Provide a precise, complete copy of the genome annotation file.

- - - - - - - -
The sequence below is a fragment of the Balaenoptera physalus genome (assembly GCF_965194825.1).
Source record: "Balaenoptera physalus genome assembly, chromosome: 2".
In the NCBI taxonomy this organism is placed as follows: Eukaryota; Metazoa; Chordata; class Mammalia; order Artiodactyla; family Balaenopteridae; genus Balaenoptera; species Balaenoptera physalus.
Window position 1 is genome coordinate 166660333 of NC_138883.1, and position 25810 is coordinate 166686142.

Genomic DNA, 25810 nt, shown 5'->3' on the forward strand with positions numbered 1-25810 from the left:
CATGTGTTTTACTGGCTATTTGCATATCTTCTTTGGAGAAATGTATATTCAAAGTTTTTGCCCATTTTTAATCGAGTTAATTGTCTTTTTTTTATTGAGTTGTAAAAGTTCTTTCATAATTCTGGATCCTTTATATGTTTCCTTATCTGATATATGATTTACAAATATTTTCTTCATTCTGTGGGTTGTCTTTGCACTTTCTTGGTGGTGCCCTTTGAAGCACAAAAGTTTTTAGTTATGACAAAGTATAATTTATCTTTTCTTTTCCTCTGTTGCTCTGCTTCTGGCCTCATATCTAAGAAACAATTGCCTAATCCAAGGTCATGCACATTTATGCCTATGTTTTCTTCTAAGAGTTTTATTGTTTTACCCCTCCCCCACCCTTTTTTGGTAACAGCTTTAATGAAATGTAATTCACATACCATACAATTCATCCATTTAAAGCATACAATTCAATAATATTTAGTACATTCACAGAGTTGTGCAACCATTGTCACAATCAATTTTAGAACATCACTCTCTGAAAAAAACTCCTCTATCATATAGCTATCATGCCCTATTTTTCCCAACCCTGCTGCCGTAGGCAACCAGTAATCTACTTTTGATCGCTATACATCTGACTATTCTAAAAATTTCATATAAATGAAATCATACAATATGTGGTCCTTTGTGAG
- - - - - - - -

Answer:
The sequence below is a fragment of the Balaenoptera physalus genome (assembly GCF_965194825.1).
Source record: "Balaenoptera physalus genome assembly, chromosome: 2".
In the NCBI taxonomy this organism is placed as follows: Eukaryota; Metazoa; Chordata; class Mammalia; order Artiodactyla; family Balaenopteridae; genus Balaenoptera; species Balaenoptera physalus.
Window position 1 is genome coordinate 166660333 of NC_138883.1, and position 25810 is coordinate 166686142.

Genomic DNA, 25810 nt, shown 5'->3' on the forward strand with positions numbered 1-25810 from the left:
CATGTGTTTTACTGGCTATTTGCATATCTTCTTTGGAGAAATGTATATTCAAAGTTTTTGCCCATTTTTAATCGAGTTAATTGTCTTTTTTTTATTGAGTTGTAAAAGTTCTTTCATAATTCTGGATCCTTTATATGTTTCCTTATCTGATATATGATTTACAAATATTTTCTTCATTCTGTGGGTTGTCTTTGCACTTTCTTGGTGGTGCCCTTTGAAGCACAAAAGTTTTTAGTTATGACAAAGTATAATTTATCTTTTCTTTTCCTCTGTTGCTCTGCTTCTGGCCTCATATCTAAGAAACAATTGCCTAATCCAAGGTCATGCACATTTATGCCTATGTTTTCTTCTAAGAGTTTTATTGTTTTACCCCTCCCCCACCCTTTTTTGGTAACAGCTTTAATGAAATGTAATTCACATACCATACAATTCATCCATTTAAAGCATACAATTCAATAATATTTAGTACATTCACAGAGTTGTGCAACCATTGTCACAATCAATTTTAGAACATCACTCTCTGAAAAAAACTCCTCTATCATATAGCTATCATGCCCTATTTTTCCCAACCCTGCTGCCGTAGGCAACCAGTAATCTACTTTTGATCGCTATACATCTGACTATTCTAAAAATTTCATATAAATGAAATCATACAATATGTGGTCCTTTGTGAG